Gardening Tips

May 2017 – Gardening Tips

Ginger – Zingiber officinale

Horticulturists know it as Zingiber officinale or common ginger, ginger root. This variety of ginger produces the thick rhizomes that we use as a spice for eating or use for drinks.

Ginger originated in China and has many health benefits such as treating nausea, reducing muscle pain, soreness and as an anti-inflammatory aid to name a few. It can be consumed ground, fresh or in cut form.

To grow your own ginger plant, start by division. Use pieces harvested from fresh grocery store ginger right out of the produce section. While you can propagate ginger through cuttings, division is the simpler, easier method.

Pick the freshest, smoothest ginger root possible as opposed to wrinkled, dry roots. Break off a piece that appears to be trying to grow. It will look like any other plant bud. Plant it one or two inches below the soil in a pot of rich, organic potting soil and put it outside during the summer. Keep moist and plant in shade garden in our area but morning sun is good, also. After the plant has sprouted, set it out in its permanent location.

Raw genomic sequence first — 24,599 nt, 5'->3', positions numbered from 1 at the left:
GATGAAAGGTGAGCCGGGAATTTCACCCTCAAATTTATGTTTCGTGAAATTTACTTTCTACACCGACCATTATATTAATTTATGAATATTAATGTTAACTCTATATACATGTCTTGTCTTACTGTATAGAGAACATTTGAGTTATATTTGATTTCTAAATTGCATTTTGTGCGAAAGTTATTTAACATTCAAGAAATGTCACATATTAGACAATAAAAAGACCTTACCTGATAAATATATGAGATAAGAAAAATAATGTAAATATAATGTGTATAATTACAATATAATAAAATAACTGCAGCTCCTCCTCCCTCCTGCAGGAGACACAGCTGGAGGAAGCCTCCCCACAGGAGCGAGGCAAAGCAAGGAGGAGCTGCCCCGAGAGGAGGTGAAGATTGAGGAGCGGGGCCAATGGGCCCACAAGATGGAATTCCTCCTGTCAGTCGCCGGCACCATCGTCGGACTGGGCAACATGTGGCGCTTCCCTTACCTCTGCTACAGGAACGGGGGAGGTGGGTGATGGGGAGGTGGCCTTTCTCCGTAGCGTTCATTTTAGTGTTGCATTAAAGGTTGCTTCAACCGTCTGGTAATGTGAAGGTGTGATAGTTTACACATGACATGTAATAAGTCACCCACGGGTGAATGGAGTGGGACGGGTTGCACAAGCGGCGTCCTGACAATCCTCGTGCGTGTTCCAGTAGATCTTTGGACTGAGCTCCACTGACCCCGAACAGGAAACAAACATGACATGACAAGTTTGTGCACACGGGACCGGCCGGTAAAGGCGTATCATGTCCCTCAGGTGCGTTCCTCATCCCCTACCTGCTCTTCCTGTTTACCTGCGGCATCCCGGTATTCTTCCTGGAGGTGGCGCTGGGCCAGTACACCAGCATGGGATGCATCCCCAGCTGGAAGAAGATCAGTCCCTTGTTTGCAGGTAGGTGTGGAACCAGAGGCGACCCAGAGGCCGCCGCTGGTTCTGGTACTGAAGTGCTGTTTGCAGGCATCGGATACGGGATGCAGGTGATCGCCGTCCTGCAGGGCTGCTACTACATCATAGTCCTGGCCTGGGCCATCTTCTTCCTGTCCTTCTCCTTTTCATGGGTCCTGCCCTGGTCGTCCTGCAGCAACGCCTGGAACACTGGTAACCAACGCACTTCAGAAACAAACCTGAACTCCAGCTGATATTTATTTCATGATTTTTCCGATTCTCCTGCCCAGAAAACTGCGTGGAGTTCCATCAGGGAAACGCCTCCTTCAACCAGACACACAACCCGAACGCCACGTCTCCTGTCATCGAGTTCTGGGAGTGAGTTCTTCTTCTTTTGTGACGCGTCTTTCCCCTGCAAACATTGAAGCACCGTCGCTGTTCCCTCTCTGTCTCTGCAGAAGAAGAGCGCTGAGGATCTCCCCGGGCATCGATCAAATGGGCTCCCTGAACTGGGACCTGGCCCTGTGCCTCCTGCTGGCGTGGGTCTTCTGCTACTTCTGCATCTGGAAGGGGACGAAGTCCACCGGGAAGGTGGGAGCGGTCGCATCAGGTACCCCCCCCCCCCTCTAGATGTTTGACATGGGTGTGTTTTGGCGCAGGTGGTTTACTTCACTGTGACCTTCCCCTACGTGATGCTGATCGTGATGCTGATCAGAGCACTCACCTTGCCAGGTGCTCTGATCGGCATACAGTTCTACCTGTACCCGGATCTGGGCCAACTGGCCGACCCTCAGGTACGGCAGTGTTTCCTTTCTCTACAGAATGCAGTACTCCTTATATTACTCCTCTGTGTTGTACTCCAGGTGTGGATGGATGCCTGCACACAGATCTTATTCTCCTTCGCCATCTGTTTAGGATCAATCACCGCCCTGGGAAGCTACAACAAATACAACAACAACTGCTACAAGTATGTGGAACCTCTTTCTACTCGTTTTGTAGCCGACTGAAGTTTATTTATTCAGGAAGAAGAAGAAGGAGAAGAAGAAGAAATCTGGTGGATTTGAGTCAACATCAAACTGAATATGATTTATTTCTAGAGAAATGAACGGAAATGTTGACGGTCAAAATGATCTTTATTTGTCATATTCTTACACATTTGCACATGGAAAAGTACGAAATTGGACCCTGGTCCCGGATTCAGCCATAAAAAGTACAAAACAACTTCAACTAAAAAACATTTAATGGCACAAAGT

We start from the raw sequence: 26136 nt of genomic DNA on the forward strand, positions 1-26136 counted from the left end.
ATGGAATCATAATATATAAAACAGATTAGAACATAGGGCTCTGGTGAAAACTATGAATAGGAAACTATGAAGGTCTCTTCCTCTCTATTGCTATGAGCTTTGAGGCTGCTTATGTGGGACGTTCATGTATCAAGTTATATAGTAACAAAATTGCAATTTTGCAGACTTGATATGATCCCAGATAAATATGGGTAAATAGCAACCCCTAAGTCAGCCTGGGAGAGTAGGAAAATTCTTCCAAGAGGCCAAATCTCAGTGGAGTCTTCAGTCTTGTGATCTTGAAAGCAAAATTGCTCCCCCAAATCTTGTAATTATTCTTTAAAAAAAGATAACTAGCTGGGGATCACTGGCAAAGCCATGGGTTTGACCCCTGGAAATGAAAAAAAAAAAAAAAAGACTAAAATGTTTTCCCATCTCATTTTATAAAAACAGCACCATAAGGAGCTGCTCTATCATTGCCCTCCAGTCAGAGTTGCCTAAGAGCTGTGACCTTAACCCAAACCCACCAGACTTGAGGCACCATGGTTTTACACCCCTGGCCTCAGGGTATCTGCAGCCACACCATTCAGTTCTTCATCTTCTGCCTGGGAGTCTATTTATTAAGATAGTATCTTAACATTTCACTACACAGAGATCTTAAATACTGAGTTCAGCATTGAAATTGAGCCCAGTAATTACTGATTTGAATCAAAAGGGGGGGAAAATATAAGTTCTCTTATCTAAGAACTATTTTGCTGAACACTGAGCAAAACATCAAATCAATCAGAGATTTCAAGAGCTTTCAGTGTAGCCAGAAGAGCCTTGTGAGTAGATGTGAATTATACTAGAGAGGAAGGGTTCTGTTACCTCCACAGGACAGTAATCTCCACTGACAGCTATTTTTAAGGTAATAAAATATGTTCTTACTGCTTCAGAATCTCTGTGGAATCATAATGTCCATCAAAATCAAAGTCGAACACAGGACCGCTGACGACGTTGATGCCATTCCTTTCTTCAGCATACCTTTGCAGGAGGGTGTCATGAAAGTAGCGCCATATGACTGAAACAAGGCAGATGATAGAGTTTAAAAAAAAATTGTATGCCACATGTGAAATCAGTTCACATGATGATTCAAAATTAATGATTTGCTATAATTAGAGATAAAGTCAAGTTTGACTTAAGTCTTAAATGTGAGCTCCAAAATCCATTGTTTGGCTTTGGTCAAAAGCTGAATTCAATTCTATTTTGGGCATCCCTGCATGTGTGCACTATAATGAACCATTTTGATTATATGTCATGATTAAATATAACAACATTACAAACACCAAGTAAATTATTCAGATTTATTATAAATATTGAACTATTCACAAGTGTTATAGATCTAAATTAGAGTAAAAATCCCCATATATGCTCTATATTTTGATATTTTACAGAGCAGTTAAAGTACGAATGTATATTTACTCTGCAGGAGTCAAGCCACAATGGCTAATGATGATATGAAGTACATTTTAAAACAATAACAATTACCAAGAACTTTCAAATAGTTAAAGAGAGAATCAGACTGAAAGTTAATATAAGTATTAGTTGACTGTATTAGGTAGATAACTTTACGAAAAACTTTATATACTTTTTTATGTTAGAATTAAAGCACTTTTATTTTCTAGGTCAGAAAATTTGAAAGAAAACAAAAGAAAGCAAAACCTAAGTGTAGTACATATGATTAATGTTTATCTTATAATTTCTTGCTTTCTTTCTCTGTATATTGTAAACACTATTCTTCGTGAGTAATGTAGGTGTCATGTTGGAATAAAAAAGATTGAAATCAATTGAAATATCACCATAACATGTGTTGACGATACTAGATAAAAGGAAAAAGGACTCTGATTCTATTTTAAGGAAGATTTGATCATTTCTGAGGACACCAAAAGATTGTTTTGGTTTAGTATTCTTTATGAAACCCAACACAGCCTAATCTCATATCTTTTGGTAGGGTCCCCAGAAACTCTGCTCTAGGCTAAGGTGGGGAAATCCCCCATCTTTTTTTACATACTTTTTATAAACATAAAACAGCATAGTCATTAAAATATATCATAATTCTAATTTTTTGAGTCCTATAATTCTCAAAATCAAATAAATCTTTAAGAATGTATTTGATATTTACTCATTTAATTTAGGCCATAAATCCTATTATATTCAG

The plant is rather unremarkable in appearance with thin dark green leaves. Z. ‘Midnight’ produces large black lacquered leaves and grows well in humus soil. It gets about three feet tall and as it grows it spreads out producing yellow flowers fading to peach.

Harvest the roots of this plant every 2 years after the foliage has died back in the fall or early winter. Dig the roots out and scrub them with a vegetable brush.

Rooted ginger bud

The root of this plant can be dried and powdered or can be used fresh. Cut up the rhizome for teas and cooking. Ginger is fibrous and has a sweet but spicy flavor. I drink some every night added to my green tea and mint tea with some honey. Strain fibers for drinks and as needed. Ginger spice is used in many American recipes such as gingerbread or cookies and is even used to make ginger ale. It is easy to peel the skin by scrapping down with the back of a spoon or you can freeze the roots whole with the peel on. Then when you need some for a recipe, cut or grate off the amount needed and return the rest to the freezer. Ginger goes well in many Asian dishes as well as East Indian recipes.

submitted by Karen Blackburn